Status quo: The issue of immigration in Greece

What does it mean to be an immigrant in Greece?
After being in Greece for ten years, some are still without a ‘green card’, and must stay in the country a further two years to obtain a Greek passport.

According to the Greek Nationality Code (Law 3284/2004 – Government Gazette 217/Α/10.11.2004, Article 5, Naturalization requirements), a foreigner must remain seven years continuously and legally in the country before requesting Greek citizenship. The nationality laws were reformed in 2010 to relax some restrictions on immigrants, as a result of new data on the immigration economy. Immigration law and policy went through several changes since the 1990s, but immigrants of Greek origin have an advantage. This pattern of «jus sanguinis» (right of blood, citizenship defined by birth), also applies in many other countries. But during the past twenty years there has also been an increase in «de-ethnicisation» of Greek citizenship, which we can see in the reforms of 2010, which facilitated acquisition of citizenship and brought in characteristics of «ius soli» (law of ground, citizenship determined by the place of birth).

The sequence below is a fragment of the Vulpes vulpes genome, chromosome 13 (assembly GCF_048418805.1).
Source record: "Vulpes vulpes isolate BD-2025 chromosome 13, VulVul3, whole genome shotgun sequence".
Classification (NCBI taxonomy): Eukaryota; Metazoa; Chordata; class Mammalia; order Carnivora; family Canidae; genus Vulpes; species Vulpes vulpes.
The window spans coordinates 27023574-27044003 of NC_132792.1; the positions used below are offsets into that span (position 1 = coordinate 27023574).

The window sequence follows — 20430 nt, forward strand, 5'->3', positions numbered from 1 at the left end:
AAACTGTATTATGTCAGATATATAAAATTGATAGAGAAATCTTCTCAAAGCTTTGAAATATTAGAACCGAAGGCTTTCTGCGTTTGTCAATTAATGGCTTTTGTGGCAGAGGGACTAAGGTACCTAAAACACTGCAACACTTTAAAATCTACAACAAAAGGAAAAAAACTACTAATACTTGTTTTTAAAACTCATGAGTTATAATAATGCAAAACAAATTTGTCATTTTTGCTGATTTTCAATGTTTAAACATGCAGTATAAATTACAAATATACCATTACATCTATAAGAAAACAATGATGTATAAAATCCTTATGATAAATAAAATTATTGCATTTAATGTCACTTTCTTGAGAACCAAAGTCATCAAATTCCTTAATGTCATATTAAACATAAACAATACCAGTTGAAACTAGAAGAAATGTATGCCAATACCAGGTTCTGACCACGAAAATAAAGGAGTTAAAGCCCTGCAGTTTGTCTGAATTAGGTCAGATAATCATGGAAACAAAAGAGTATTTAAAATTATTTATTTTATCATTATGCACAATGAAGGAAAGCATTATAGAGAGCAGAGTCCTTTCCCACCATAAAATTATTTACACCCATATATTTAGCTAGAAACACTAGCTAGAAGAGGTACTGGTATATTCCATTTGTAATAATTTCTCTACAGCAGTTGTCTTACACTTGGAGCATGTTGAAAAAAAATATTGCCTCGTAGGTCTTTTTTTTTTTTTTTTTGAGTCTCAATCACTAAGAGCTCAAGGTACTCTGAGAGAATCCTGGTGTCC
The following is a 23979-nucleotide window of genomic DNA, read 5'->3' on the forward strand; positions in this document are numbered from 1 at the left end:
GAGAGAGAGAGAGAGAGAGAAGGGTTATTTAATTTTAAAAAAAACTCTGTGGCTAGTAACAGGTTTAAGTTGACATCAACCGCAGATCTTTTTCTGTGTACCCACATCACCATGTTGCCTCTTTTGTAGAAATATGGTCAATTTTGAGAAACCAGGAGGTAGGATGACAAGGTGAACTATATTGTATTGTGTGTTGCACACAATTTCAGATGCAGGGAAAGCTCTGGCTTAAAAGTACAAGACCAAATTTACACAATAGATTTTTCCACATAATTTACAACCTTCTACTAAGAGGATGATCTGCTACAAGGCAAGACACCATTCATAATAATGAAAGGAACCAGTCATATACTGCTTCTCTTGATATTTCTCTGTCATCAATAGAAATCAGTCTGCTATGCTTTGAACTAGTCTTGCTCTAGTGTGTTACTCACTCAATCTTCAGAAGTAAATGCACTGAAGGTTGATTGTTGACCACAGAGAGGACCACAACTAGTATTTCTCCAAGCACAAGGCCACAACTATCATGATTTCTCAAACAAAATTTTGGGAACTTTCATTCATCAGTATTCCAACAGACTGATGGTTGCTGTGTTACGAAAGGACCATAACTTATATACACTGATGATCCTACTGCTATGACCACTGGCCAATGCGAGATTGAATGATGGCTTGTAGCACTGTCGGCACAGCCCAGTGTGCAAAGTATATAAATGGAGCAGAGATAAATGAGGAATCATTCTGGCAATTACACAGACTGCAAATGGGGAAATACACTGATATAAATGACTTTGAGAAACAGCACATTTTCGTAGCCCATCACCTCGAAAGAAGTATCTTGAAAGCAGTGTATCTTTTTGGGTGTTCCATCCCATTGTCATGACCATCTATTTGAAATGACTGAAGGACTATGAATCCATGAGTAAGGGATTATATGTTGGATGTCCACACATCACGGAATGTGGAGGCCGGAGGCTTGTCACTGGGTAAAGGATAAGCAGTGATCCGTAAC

Even on the streets the problems of the economy are as visible in the shops of Ermou (one of Athens’ central shopping districts) as in the rest of the centre. The number of homeless people has increased to 20 000, according the NGO Klimaka.

Some immigrants try to earn a living by selling on streets between cars; you can see these “mobile shops” in Piraios Avenue, Thivon, Omonoia, Monastiraki. These people are as aware of the misfunctioning of the Greek State, and especially the economy, as the natives are. Survival is getting more difficult by the day.

With the exception of the added issue of citizenship, immigrants’ everyday problems are similar – if not identical – to those of Greek citizens.

Note: “Thank you” to my patient friends for proofreading.

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